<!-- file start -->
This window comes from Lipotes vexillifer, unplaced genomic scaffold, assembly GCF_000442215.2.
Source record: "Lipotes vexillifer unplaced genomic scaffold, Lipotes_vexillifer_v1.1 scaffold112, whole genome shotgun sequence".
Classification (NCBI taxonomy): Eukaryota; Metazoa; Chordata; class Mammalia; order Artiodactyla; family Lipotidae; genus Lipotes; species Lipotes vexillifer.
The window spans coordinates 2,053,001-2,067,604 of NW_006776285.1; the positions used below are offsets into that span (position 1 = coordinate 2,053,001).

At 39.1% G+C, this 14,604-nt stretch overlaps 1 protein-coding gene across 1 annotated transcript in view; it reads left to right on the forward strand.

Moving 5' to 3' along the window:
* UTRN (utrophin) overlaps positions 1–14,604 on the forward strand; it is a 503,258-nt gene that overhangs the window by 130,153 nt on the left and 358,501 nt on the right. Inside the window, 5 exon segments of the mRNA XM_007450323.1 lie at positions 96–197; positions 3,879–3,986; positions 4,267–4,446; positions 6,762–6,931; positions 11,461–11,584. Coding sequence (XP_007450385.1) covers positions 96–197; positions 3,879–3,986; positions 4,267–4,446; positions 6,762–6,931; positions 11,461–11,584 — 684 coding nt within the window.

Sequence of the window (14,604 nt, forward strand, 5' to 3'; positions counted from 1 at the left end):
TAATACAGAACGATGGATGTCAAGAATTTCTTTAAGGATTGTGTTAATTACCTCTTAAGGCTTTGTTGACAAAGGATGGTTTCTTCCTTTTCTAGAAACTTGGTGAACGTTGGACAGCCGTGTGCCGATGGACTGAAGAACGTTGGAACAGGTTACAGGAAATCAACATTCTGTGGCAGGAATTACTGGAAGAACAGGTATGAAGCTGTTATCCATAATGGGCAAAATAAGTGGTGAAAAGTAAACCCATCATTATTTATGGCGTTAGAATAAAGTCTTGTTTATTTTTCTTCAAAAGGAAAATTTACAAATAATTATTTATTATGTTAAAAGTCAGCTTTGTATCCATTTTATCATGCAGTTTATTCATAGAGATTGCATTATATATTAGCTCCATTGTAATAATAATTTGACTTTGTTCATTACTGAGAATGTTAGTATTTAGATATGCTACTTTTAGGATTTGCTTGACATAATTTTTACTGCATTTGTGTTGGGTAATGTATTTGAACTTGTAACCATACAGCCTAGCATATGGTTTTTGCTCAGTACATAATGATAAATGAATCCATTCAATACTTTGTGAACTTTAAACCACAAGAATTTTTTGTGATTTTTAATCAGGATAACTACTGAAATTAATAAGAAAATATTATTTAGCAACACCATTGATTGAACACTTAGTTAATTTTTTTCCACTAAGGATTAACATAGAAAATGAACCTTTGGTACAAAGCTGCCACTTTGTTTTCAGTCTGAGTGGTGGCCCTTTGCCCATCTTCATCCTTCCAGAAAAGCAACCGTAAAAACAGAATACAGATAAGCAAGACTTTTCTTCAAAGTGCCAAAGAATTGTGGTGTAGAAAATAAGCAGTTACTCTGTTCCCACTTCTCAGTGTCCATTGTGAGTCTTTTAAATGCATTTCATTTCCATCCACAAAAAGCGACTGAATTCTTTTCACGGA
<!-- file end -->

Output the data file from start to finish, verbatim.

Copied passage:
This window comes from Lipotes vexillifer, unplaced genomic scaffold, assembly GCF_000442215.2.
Source record: "Lipotes vexillifer unplaced genomic scaffold, Lipotes_vexillifer_v1.1 scaffold112, whole genome shotgun sequence".
Classification (NCBI taxonomy): Eukaryota; Metazoa; Chordata; class Mammalia; order Artiodactyla; family Lipotidae; genus Lipotes; species Lipotes vexillifer.
The window spans coordinates 2,053,001-2,067,604 of NW_006776285.1; the positions used below are offsets into that span (position 1 = coordinate 2,053,001).

At 39.1% G+C, this 14,604-nt stretch overlaps 1 protein-coding gene across 1 annotated transcript in view; it reads left to right on the forward strand.

Moving 5' to 3' along the window:
* UTRN (utrophin) overlaps positions 1–14,604 on the forward strand; it is a 503,258-nt gene that overhangs the window by 130,153 nt on the left and 358,501 nt on the right. Inside the window, 5 exon segments of the mRNA XM_007450323.1 lie at positions 96–197; positions 3,879–3,986; positions 4,267–4,446; positions 6,762–6,931; positions 11,461–11,584. Coding sequence (XP_007450385.1) covers positions 96–197; positions 3,879–3,986; positions 4,267–4,446; positions 6,762–6,931; positions 11,461–11,584 — 684 coding nt within the window.

Sequence of the window (14,604 nt, forward strand, 5' to 3'; positions counted from 1 at the left end):
TAATACAGAACGATGGATGTCAAGAATTTCTTTAAGGATTGTGTTAATTACCTCTTAAGGCTTTGTTGACAAAGGATGGTTTCTTCCTTTTCTAGAAACTTGGTGAACGTTGGACAGCCGTGTGCCGATGGACTGAAGAACGTTGGAACAGGTTACAGGAAATCAACATTCTGTGGCAGGAATTACTGGAAGAACAGGTATGAAGCTGTTATCCATAATGGGCAAAATAAGTGGTGAAAAGTAAACCCATCATTATTTATGGCGTTAGAATAAAGTCTTGTTTATTTTTCTTCAAAAGGAAAATTTACAAATAATTATTTATTATGTTAAAAGTCAGCTTTGTATCCATTTTATCATGCAGTTTATTCATAGAGATTGCATTATATATTAGCTCCATTGTAATAATAATTTGACTTTGTTCATTACTGAGAATGTTAGTATTTAGATATGCTACTTTTAGGATTTGCTTGACATAATTTTTACTGCATTTGTGTTGGGTAATGTATTTGAACTTGTAACCATACAGCCTAGCATATGGTTTTTGCTCAGTACATAATGATAAATGAATCCATTCAATACTTTGTGAACTTTAAACCACAAGAATTTTTTGTGATTTTTAATCAGGATAACTACTGAAATTAATAAGAAAATATTATTTAGCAACACCATTGATTGAACACTTAGTTAATTTTTTTCCACTAAGGATTAACATAGAAAATGAACCTTTGGTACAAAGCTGCCACTTTGTTTTCAGTCTGAGTGGTGGCCCTTTGCCCATCTTCATCCTTCCAGAAAAGCAACCGTAAAAACAGAATACAGATAAGCAAGACTTTTCTTCAAAGTGCCAAAGAATTGTGGTGTAGAAAATAAGCAGTTACTCTGTTCCCACTTCTCAGTGTCCATTGTGAGTCTTTTAAATGCATTTCATTTCCATCCACAAAAAGCGACTGAATTCTTTTCACGGA